Readers have begun to ask about the beach area at Wellesley’s Morses Pond. Kids have been bugging parents to let them hang out there. But is it open? Can people swim in the pond? Good questions.
We checked in with Recreation Department Director Matt Chin, who said, “all State and Town regulations regarding face covering and social distancing applies to anyone utilizing a Town park. As for swimming, there is signage at the Pond indicating that no lifeguards are on duty, and there are risks associated with swimming.”
Chin pointed out that the Natural Resources Commission (NRC) oversees and manages the pond and beach area, and that Rec manages programs there during the summer months. Because the gate at Turner Road is closed, the Morses Pond parking lot is not accessible.
However, people may park at the Turner Road area, as neighbors know only too well, and walk down to the pond. The trails system at the pond is open. The beach is also accessible, although the playground equipment is off-limits. The pond and beach area closes at sunset.
The NRC at this time has not put into place any additional rules related to the use of Morses Pond beyond those enacted at the state and town level. But the NRC has a meeting on Thursday, May 7, so don’t be surprised if this comes up.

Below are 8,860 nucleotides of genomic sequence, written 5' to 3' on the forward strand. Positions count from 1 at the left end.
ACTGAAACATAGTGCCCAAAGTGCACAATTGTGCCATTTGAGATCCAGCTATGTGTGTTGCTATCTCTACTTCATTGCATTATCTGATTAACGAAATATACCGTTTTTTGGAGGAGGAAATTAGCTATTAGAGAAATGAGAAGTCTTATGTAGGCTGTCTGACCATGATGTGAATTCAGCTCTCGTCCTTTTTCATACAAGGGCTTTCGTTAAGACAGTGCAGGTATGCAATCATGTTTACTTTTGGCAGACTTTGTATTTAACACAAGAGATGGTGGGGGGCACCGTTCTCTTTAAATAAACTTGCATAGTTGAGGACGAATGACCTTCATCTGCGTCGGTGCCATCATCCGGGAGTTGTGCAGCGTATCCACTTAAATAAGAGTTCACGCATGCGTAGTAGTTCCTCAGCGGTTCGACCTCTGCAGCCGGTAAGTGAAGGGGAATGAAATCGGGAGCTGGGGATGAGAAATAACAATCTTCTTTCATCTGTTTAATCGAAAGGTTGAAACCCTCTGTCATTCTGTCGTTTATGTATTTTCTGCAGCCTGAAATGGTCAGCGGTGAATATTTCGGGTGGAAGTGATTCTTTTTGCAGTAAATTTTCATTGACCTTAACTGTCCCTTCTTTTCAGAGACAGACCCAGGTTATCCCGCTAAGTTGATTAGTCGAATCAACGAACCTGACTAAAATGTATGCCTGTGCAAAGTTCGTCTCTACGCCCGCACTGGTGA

When we swung by the pond on Wednesday at around 530pm, with temps feeling colder than the 51 showing on the iPhone, the park and trails were peopled but not busy. We saw a smattering of people with and without masks walking dogs with and without leashes. And yes, we saw one of those dreaded packs of unmasked teens huddled on bikes and skateboards.
Governor Charlie Baker’s order requiring masks or cloth face coverings in both indoor and outdoor public places went into effect May 6 and says that anybody over the age of 2 in a public place “whether indoor or outdoor and is unable or does not maintain a distance of approximately 6 feet from every other person shall cover their mouth and nose with a mask or cloth face.” There is an exception for people unable to wear masks due to medical conditions.
The Board of Health and the Board of Selectmen issued a supplemental order to Baker’s order, which includes specific guidelines for outdoor activities in Wellesley. Based on DPH Guidance, this local order gives parents discretion for children ages 2-5.
Although we’ve seen pictures of large groups of people at the Morses Pond Beach area, it may be an exercise in futility for town officials to regulate and enforce that kind of behavior, particularly as the weather warms up. Town officials’ appetite for further enhancing regulations is likely not there given the recent brouhaha when the Boards considered banning runners and cyclists from the Brook Path.
The State is expected to update its orders on May 14. At that time, certain rules may be relaxed, perhaps leading the town to follow suit. In the meantime, it seems likely that the nicer and sunnier the days get, the more people will gather at MOPO.